Puig de Castellet Iberian Settlement


The Puig de Castellet Iberian fortified settlement is perched on a hill at 195 metres above sea level. The flat area on which it is located enjoys a commanding view of the coast from the Tordera Estuary to eastern edge of Lloret Beach.

Thanks to the excavation campaigns and research of materials we know that the site was inhabited for around 50 years during the 3rd century BC. This was the time when Rome and Carthage were fighting for control over the Western Mediterranean in the so-called Punic Wars. Puig de Castellet was built between the first and the second of these wars, in around 250 BC, and was finally abandoned shortly after the end of the second war, in around 200 BC. During this difficult period, the settlement served to watch over the sea and to ensure the defence of the other nearby settlements, in particular the large settlement of Montbarbat.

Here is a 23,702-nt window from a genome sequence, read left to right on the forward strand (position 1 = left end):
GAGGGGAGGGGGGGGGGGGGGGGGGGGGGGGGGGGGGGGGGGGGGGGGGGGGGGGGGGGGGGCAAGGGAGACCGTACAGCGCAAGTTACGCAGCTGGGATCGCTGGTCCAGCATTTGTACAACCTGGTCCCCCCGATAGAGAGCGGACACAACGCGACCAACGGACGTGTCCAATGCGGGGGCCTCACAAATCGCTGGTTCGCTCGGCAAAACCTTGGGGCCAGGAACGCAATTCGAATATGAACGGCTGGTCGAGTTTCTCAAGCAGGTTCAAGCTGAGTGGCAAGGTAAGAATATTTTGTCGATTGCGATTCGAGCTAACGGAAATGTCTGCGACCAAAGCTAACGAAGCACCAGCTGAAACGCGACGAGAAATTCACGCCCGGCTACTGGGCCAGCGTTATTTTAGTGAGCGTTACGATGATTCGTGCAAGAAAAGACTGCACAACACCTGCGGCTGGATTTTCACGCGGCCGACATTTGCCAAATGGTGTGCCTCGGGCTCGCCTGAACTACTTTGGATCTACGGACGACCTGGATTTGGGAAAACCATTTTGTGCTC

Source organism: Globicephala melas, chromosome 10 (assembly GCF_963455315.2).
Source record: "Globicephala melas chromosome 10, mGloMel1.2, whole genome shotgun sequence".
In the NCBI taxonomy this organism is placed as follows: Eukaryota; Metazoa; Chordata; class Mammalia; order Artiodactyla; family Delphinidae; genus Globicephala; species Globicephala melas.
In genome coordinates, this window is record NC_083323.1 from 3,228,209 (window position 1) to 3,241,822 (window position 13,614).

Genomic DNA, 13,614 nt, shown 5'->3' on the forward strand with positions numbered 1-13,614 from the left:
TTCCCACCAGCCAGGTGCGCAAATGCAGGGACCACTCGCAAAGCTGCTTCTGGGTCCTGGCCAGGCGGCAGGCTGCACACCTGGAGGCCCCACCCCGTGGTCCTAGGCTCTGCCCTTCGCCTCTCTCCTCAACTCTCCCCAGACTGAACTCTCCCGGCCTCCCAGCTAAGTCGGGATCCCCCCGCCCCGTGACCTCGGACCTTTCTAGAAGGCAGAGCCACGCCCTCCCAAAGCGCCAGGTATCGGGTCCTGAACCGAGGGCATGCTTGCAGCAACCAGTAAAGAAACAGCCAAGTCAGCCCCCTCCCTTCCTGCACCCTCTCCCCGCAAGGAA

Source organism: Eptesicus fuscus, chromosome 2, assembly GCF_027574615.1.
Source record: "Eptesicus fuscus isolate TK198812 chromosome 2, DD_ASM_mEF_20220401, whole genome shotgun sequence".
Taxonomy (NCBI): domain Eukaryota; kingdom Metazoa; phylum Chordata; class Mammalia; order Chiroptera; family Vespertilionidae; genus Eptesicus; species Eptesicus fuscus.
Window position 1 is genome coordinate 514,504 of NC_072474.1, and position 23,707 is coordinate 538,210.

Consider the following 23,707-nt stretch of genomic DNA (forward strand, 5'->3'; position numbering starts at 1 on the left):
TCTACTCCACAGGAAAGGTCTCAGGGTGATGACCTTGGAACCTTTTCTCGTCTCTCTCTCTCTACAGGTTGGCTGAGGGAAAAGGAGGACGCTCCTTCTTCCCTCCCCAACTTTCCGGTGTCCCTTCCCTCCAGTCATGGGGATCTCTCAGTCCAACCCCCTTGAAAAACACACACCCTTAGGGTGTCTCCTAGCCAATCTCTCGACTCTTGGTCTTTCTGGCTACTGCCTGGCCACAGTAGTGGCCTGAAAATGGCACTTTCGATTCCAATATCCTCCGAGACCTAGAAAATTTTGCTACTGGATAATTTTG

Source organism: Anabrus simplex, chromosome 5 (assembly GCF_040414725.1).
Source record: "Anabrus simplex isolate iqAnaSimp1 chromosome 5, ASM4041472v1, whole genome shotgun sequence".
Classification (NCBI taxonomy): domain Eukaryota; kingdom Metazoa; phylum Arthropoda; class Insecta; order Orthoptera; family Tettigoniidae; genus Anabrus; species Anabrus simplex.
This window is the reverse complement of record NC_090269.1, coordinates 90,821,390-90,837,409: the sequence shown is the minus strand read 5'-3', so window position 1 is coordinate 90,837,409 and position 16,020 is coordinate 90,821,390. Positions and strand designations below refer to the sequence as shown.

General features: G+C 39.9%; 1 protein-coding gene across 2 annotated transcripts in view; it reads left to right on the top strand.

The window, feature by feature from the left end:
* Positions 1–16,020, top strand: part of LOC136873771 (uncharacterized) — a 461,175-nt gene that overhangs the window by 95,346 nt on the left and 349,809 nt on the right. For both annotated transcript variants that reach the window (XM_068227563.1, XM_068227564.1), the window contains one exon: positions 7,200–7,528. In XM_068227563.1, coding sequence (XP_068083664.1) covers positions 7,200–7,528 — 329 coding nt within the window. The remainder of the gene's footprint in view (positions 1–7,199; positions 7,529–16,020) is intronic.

The site has a pentagonal floor plan and is enclosed by walls on three of its sides, one of which has an obtuse angle. The other side is sheltered by the promontory. Within the site, there are 11 rectangular spaces composed of one, two or three rooms attached to the wall, leaving free a central area. This arrangement makes the most of the orientation and sun exposure of the site. A set of pits were dug in the central area to collect rainwater, to deposit waste or to serve as wells, collecting water from the subsoil. Furthermore, we can observe one of the site’s three kilns.

Access to and from the site was through a main entrance, protected by a tower and an angled corridor, on the east side, and through the west side, initially open but later closed and fortified.

The various spaces fulfilled different functions: they could be houses, work places, storage areas or community spaces.

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